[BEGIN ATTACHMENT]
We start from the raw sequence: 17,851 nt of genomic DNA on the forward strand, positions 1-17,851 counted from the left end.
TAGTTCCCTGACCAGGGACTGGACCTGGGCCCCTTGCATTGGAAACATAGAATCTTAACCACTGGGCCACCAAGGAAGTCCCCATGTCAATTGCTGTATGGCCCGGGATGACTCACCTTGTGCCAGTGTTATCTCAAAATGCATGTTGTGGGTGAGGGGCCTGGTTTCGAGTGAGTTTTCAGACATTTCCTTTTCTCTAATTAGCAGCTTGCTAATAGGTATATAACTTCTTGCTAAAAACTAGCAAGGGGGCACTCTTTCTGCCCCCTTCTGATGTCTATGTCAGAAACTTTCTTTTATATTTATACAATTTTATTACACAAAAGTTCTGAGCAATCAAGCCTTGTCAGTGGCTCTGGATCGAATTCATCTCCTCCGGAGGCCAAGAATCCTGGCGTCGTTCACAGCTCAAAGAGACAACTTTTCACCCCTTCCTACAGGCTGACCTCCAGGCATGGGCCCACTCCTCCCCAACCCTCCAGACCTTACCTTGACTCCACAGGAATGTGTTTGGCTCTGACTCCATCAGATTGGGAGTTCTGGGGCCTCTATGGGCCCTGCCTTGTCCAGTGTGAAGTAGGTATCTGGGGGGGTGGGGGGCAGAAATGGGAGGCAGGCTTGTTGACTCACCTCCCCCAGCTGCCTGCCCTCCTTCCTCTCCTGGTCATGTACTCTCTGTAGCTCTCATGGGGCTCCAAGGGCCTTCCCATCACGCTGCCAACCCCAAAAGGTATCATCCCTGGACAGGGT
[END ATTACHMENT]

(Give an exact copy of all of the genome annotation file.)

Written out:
We start from the raw sequence: 17,851 nt of genomic DNA on the forward strand, positions 1-17,851 counted from the left end.
TAGTTCCCTGACCAGGGACTGGACCTGGGCCCCTTGCATTGGAAACATAGAATCTTAACCACTGGGCCACCAAGGAAGTCCCCATGTCAATTGCTGTATGGCCCGGGATGACTCACCTTGTGCCAGTGTTATCTCAAAATGCATGTTGTGGGTGAGGGGCCTGGTTTCGAGTGAGTTTTCAGACATTTCCTTTTCTCTAATTAGCAGCTTGCTAATAGGTATATAACTTCTTGCTAAAAACTAGCAAGGGGGCACTCTTTCTGCCCCCTTCTGATGTCTATGTCAGAAACTTTCTTTTATATTTATACAATTTTATTACACAAAAGTTCTGAGCAATCAAGCCTTGTCAGTGGCTCTGGATCGAATTCATCTCCTCCGGAGGCCAAGAATCCTGGCGTCGTTCACAGCTCAAAGAGACAACTTTTCACCCCTTCCTACAGGCTGACCTCCAGGCATGGGCCCACTCCTCCCCAACCCTCCAGACCTTACCTTGACTCCACAGGAATGTGTTTGGCTCTGACTCCATCAGATTGGGAGTTCTGGGGCCTCTATGGGCCCTGCCTTGTCCAGTGTGAAGTAGGTATCTGGGGGGGTGGGGGGCAGAAATGGGAGGCAGGCTTGTTGACTCACCTCCCCCAGCTGCCTGCCCTCCTTCCTCTCCTGGTCATGTACTCTCTGTAGCTCTCATGGGGCTCCAAGGGCCTTCCCATCACGCTGCCAACCCCAAAAGGTATCATCCCTGGACAGGGT